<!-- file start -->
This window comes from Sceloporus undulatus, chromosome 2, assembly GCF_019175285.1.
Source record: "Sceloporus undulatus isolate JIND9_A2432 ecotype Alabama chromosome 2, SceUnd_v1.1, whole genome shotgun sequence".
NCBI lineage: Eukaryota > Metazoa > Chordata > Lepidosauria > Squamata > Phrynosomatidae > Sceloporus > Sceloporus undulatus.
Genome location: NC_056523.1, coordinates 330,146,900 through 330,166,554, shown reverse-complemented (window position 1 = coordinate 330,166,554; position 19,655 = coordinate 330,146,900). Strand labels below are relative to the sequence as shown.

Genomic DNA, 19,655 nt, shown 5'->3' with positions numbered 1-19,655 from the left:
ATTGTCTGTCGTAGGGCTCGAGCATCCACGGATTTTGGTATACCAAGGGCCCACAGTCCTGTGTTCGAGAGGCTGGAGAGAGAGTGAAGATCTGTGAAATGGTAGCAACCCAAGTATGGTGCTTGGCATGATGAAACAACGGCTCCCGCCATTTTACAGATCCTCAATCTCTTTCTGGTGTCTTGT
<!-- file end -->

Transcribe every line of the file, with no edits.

This window comes from Sceloporus undulatus, chromosome 2, assembly GCF_019175285.1.
Source record: "Sceloporus undulatus isolate JIND9_A2432 ecotype Alabama chromosome 2, SceUnd_v1.1, whole genome shotgun sequence".
NCBI lineage: Eukaryota > Metazoa > Chordata > Lepidosauria > Squamata > Phrynosomatidae > Sceloporus > Sceloporus undulatus.
Genome location: NC_056523.1, coordinates 330,146,900 through 330,166,554, shown reverse-complemented (window position 1 = coordinate 330,166,554; position 19,655 = coordinate 330,146,900). Strand labels below are relative to the sequence as shown.

Genomic DNA, 19,655 nt, shown 5'->3' with positions numbered 1-19,655 from the left:
ATTGTCTGTCGTAGGGCTCGAGCATCCACGGATTTTGGTATACCAAGGGCCCACAGTCCTGTGTTCGAGAGGCTGGAGAGAGAGTGAAGATCTGTGAAATGGTAGCAACCCAAGTATGGTGCTTGGCATGATGAAACAACGGCTCCCGCCATTTTACAGATCCTCAATCTCTTTCTGGTGTCTTGT